Dec 14 2017
Did you know your favorite cup of java starts as a bean with a green shade (also known as green coffee)? Coffee is green because it is the seed of a fruit. Roasting is essentially the process of roasting a green coffee bean until it turns brown. Green coffee beans are matured through the roasting process. A green coffee bean has sugars and acids that are created into a flavorful java experience through the roasting process. Roasting green coffee beans happens in three stages: drying, browning and acidifying.
Green coffee beans are put into a heated roasting drum. At this point, the inside of a green coffee bean is filled with water. The green bean is dried as the heat from the roaster begins to dry and enhance the natural sugars inside the green coffee bean. Step one is about developing the sugar within the green coffee bean. As the green coffee bean continues to warm up, the water inside the coffee bean turns into a gas.
In this stage, all the water inside the green coffee bean has turned into gas, and the green coffee beans begin to turn yellow and then brown. The coffee bean becomes larger in size because the gas inside the green bean builds up pressure on the wall of the coffee bean.
The water inside the green coffee bean has turned into vapor, and as that vapor escapes from the coffee bean, it makes a popping or cracking sound. When this happens, the sugars and acids begin to intermingle, and the sugar enhancement that started in step one has reached full caramelization. The acid that is endemic in green coffee beans begins to develop.
There is a delicate balance in this step in the green bean roasting process. If the sugars become too caramelized, then the coffee will have a burned taste. If the roasting process allows too much acidity to develop, then the coffee will have a sour or pungent flavor.
The goal is to have a perfectly balanced flavor profile that rests between acidity and sugar. The roasting process is designed to bring out the best qualities of each green coffee bean. The ideal balance of sugar and acidity will give you a bright, clean flavor that brings you back to enjoy another cup of coffee. When this balance is achieved, the roasting is complete.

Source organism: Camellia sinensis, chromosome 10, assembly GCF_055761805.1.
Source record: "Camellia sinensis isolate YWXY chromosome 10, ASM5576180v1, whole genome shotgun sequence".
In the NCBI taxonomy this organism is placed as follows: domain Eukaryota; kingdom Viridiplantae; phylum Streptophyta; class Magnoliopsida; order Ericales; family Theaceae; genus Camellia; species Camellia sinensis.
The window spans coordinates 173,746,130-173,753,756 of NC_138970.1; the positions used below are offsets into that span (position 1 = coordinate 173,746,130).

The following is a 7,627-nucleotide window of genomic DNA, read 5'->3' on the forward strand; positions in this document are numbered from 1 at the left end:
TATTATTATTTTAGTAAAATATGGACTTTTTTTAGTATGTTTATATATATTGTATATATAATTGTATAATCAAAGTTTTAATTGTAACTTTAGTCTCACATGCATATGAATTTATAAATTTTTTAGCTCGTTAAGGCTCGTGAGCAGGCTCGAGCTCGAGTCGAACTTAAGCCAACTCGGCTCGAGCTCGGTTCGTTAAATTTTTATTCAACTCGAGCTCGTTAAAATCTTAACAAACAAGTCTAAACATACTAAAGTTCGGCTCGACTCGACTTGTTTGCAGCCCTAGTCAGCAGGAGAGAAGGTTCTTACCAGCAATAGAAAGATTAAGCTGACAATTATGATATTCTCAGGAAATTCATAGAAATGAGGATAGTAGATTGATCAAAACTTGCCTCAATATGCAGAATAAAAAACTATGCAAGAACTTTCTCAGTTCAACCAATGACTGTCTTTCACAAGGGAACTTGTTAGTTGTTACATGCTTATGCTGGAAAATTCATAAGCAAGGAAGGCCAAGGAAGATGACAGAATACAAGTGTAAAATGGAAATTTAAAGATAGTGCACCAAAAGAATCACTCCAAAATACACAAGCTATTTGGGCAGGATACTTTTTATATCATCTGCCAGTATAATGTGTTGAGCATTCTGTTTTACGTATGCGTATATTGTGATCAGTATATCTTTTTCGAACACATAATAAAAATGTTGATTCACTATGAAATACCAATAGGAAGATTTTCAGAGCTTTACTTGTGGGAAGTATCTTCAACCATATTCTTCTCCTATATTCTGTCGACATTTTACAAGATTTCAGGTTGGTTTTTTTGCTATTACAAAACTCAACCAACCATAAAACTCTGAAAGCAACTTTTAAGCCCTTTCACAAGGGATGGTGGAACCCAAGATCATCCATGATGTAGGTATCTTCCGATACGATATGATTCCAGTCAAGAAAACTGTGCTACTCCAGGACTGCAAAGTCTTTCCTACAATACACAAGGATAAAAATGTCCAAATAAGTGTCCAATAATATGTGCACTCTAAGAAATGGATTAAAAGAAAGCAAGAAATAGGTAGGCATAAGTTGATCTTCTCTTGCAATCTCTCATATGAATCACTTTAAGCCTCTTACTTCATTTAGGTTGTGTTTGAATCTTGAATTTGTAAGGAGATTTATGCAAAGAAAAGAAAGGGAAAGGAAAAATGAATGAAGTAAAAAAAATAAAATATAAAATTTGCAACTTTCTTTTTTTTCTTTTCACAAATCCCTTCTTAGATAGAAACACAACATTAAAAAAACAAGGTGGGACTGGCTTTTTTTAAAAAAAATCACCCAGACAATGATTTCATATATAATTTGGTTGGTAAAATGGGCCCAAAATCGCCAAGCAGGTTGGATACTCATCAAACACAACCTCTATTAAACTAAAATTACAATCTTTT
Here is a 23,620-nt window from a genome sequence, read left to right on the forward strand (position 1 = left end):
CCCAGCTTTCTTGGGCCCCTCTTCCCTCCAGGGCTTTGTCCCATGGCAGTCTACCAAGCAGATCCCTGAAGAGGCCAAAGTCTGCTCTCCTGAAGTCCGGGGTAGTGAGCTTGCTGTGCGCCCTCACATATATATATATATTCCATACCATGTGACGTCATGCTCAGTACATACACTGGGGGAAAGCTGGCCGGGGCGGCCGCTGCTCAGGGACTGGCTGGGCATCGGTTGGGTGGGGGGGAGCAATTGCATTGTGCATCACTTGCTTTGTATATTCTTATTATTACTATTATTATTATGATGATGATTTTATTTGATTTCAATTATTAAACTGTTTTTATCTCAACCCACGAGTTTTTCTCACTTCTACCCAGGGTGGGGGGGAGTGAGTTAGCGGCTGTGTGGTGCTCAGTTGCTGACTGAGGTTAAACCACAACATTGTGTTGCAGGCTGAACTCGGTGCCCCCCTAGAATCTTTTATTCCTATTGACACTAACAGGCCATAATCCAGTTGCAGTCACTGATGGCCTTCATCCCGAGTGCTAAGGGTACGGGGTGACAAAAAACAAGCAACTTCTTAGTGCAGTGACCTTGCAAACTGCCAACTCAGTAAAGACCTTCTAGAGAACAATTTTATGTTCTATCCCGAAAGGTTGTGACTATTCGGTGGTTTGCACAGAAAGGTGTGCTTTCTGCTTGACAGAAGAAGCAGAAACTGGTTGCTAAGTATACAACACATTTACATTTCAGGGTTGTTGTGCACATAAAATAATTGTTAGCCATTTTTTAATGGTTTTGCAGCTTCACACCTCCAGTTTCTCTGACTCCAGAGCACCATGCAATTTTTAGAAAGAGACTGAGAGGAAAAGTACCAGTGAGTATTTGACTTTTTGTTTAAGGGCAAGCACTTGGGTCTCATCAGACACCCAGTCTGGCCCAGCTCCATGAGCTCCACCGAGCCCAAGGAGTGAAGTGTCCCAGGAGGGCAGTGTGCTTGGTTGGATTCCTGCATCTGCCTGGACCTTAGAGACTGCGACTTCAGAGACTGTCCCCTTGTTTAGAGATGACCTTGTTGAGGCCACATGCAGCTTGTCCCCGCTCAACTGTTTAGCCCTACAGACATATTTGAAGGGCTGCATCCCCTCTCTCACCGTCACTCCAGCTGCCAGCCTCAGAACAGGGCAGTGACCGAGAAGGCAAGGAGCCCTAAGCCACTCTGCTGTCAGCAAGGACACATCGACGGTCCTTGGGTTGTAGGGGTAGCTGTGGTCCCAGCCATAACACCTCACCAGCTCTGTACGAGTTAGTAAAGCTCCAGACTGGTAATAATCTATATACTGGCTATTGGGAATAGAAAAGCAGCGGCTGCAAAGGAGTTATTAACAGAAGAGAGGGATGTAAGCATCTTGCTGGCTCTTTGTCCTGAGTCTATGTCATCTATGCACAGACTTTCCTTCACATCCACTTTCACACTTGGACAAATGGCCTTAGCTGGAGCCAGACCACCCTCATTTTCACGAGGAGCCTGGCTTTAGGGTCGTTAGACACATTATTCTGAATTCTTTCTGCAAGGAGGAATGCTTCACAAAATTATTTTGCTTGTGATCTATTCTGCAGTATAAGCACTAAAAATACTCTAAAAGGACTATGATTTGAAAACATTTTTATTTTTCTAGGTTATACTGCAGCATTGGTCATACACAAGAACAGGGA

Flavor Profiles of Green Coffee Beans
Green coffee beans have a unique flavor profile and distinct characteristics depending on where the coffee bean was grown. Another difference is dry processing vs. wet processing of green coffee beans. Click here for a coffee glossary. Finally, consider the various roasting profiles, from light roast to dark roast which have significant effects on the flavor. To learn more about the flavor profiles of each coffee region, complete this form and download the report.
Bulk Green Coffee Beans
When you purchase bulk green coffee beans, the supplier will provide a recommended roasting technique for each type of green bean. Click here for an example of how to roast bulk green coffee beans. How you roast green coffee will completely change the taste of the coffee being produced.
Roasting Degree of Green Coffee Beans
The roasting degree is measured by a color meter or by a taster. A green coffee bean roaster must decide upon the roast degree. A light roasted coffee bean is more acidic and fruity, and a dark roasted coffee bean is more bitter and burnt. In general, a light roasted coffee brings out the original character of the raw green coffee bean better than a dark roasted coffee.
Roasting Time for Green Coffee Beans
The total roasting time for green coffee beans is important. Fast roasting provides more aroma compounds, makes the total flavor more robust, and enhances the full flavors of the coffee bean. Slow roasting allows the organic acids to have more time to break down, which makes the coffee less acidic. If you want a low acidity coffee, especially with espresso blends, then slow roasting is the way to go.
When you buy bulk green coffee beans, the magic formula for perfectly roasted coffee starts with excellent quality green coffee beans plus the right amount of heat and the right amount of time. Happy roasting!